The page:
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Duke Set to Launch Phase I Clinical Trials for Brain Cancer Patients

ALD-451 is the population of autologous pluri-potent ALDHbr adult stem cells isolated from the patient's bone marrow using proprietary technology by Cytomedix Inc., a Gaithersburg, Md.-based regenerative therapies company. The ALD-451 cells express high levels of the enzyme ALDH, an indicator of biological activity in heterogenous early stage stem cells.

Preliminary data presented at the 2012 International Society of Cell Therapy showed that ALDHbr cells reduced severity of intracranial inflammation after brain irradiation in an animal model. Investigators also have completed preclinical research showing improvements in motor function, a slowdown in the decrease in brain volume, reversal of decline in stroke-induced cell viability and improved blood flow in the brain, according to Cytomedix.

The Duke study will enroll up to 12 patients and is intended to demonstrate the feasibility and safety of ALD-451 when administered intravenously in malignant glioma patients following surgery, radiation and chemotherapy. Around 80 percent of malignant brain tumors are gliomas, according to the American Cancer Society. Malignant gliomas frequently invade normal brain tissue, making treatment difficult.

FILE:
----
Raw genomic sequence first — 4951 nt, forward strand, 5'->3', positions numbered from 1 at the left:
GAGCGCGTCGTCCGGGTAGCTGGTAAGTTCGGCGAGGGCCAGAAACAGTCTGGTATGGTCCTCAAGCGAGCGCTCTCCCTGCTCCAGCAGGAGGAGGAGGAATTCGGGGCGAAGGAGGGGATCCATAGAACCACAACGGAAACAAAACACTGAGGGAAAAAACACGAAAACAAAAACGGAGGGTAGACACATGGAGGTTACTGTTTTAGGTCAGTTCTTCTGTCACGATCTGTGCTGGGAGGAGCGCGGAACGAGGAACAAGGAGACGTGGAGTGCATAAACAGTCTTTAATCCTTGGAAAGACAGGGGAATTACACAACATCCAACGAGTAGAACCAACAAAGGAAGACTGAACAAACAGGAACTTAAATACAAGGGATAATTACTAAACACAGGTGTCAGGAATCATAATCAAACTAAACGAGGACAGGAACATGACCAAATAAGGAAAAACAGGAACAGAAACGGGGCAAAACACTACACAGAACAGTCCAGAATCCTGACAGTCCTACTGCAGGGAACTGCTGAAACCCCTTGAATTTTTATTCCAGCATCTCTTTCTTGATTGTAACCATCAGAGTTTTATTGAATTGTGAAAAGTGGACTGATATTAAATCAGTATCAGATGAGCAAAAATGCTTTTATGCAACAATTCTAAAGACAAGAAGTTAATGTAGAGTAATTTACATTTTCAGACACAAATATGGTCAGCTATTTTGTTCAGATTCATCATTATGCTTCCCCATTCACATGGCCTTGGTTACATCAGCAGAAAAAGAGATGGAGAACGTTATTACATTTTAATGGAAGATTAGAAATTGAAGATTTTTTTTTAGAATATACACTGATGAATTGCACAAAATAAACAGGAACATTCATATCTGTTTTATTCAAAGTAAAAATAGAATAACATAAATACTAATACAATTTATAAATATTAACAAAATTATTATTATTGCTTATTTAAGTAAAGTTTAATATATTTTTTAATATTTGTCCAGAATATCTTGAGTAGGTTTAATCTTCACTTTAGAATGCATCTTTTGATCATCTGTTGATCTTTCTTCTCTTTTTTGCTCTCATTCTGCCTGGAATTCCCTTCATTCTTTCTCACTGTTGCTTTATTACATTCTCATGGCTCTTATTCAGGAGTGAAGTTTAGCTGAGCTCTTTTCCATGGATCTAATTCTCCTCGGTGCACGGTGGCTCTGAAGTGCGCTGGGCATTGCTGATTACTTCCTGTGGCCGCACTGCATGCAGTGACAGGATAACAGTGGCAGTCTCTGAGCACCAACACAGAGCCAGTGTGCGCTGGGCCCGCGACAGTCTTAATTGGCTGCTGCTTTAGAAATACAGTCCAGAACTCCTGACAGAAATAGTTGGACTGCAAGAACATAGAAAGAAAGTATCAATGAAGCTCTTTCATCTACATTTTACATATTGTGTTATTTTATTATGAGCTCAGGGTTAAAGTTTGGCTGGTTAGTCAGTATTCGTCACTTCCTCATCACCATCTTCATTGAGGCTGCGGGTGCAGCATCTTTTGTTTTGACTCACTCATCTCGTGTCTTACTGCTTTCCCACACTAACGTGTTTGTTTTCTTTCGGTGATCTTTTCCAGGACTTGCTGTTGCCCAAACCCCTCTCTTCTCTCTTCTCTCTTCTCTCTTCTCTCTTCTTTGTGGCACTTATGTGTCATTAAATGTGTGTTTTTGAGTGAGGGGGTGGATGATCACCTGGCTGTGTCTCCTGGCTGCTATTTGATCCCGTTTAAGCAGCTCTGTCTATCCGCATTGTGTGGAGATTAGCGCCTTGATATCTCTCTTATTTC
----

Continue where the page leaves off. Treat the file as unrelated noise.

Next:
The study, which is also exploring how ALD-451 affects neurocognition, is being led by Dr. Annick Desjardins of Duke's Preston Robert Tisch Brain Tumor Center. Co-investigators are Dr. Henry S. Friedman, the center's deputy director, and Dr. Joanne Kurtzberg, chief scientific officer and medical director of Duke's Robertson Clinical & Translational Cell Therapy Program.

The Robertson Clinical & Translational Cell Therapy Program will fund the trial and be responsible for all other aspects of the study, while Cytomedix will be manufacture ALD-451 for the clinical trial.

Learn more:
Cytomedix (pdf)